Lawmakers in Springfield will tackle the Governor's veto of major gambling expansion legislation. If they succeed, Chicago would be granted a license to operate a casino. During a recent stop in Normal, Chicago democrat and 47th Ward Alderman Ameya Pawar says he's philosophically opposed to gambling.
"If someone has $10 in disposable income, that's $10 they would normally spend on clothing, or a washing machine, or some sort of consumer good. If you open a casino, all you're doing is shifting that same amount of disposable income to a city-owned casino."
Pawar says the city of Chicago has no business owning a casino.
"The city wants to own this casino so we're playing the house. That means we're betting against our own people and that, to me, doesn't make any sense"
Pawar says Chicago would become the first "world class, global city" to host its own casino, if the veto is overridden. It would also set up a casino in economically-challenged Danville, among other areas. Pontiac Republican State Representative Jason Barickman says gambling expansion would provide a much-needed financial stimulus to downstate ag programs such as county 4H fairs and soil and water conservation districts.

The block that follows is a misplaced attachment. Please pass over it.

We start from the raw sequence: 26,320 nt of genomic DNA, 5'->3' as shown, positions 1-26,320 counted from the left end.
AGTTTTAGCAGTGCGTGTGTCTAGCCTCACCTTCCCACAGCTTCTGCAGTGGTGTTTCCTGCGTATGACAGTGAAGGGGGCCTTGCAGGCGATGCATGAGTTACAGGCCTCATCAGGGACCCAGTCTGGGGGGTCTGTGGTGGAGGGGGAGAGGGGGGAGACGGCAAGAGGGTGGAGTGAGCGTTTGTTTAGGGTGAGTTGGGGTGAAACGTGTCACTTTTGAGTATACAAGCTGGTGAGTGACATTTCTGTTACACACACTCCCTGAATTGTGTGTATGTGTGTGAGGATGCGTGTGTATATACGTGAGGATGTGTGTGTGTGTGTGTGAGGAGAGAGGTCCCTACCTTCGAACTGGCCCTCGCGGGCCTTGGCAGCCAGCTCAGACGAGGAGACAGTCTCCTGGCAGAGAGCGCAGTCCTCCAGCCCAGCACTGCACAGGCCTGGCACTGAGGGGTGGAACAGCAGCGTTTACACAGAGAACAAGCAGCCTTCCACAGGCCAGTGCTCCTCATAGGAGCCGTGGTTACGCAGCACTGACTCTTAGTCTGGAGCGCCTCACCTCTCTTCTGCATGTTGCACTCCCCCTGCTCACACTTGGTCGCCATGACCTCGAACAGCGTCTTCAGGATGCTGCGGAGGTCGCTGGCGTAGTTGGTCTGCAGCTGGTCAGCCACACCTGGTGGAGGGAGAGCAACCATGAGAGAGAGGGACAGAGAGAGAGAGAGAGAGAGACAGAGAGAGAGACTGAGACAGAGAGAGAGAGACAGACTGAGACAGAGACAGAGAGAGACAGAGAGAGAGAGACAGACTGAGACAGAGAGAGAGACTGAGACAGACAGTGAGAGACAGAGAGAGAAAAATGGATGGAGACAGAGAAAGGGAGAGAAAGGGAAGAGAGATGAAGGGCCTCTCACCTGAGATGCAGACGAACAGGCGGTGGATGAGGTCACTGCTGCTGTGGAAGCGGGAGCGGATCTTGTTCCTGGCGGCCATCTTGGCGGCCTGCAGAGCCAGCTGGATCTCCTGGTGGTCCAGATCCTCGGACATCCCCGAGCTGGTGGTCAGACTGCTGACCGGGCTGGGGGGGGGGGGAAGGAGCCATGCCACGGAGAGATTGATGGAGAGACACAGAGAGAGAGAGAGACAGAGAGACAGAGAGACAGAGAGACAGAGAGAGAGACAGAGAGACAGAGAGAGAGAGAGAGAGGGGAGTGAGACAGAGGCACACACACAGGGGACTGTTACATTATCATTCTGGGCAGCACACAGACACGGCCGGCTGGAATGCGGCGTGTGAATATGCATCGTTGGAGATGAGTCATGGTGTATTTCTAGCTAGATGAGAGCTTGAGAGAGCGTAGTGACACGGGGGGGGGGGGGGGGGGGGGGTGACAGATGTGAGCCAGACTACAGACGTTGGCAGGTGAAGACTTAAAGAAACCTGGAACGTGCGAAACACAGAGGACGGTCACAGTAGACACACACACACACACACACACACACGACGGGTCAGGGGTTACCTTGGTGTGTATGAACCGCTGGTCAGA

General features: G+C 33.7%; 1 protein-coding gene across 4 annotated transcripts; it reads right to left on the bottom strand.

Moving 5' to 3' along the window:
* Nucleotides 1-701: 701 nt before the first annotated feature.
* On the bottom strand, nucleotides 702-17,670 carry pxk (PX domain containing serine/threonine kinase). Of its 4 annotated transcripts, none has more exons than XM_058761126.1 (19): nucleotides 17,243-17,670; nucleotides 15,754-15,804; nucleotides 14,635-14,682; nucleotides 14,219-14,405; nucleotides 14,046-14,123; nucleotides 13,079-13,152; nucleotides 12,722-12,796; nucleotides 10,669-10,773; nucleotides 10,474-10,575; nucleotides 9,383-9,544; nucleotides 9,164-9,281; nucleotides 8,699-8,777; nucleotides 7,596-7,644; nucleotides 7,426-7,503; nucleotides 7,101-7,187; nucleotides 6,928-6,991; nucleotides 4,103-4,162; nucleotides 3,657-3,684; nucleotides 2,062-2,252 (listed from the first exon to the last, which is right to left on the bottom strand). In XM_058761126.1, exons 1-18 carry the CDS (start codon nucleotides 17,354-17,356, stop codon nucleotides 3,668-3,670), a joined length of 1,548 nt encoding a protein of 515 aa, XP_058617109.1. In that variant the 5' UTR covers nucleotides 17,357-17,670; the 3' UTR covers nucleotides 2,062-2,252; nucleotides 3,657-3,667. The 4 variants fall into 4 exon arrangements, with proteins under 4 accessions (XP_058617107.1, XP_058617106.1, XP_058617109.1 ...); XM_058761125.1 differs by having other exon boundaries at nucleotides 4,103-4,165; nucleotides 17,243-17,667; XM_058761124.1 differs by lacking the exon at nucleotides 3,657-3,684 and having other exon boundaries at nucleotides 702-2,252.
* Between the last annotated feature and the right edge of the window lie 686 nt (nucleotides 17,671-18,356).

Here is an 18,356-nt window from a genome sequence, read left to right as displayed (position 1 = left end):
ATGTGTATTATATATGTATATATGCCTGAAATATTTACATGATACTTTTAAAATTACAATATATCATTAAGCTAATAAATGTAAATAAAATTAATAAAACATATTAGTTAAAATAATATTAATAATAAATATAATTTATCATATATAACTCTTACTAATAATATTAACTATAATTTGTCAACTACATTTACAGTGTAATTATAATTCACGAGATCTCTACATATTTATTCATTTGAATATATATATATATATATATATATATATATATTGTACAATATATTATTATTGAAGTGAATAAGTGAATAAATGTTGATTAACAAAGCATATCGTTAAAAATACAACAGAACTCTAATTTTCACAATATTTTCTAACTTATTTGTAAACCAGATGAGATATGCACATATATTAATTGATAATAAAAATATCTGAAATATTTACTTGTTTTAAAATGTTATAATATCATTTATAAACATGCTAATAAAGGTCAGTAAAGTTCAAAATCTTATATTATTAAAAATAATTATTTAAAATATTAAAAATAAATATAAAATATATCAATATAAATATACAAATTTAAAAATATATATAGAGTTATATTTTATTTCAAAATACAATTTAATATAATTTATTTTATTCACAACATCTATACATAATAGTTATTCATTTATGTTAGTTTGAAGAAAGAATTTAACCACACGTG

"We have a lot of entities downstate which are starved for dollars and we view thatthat piece of legislation as an opportunity to take dollars and put them toward programs that very much need them."
Sponsors of the legislation say they are willing to consider a totally new package that would satisfy concerns raised by Governor Quinn, including a clause that would prohibit casino operators from making political campaign contributions. Lawmakers have until the new General Assembly is sworn in in early January to act.
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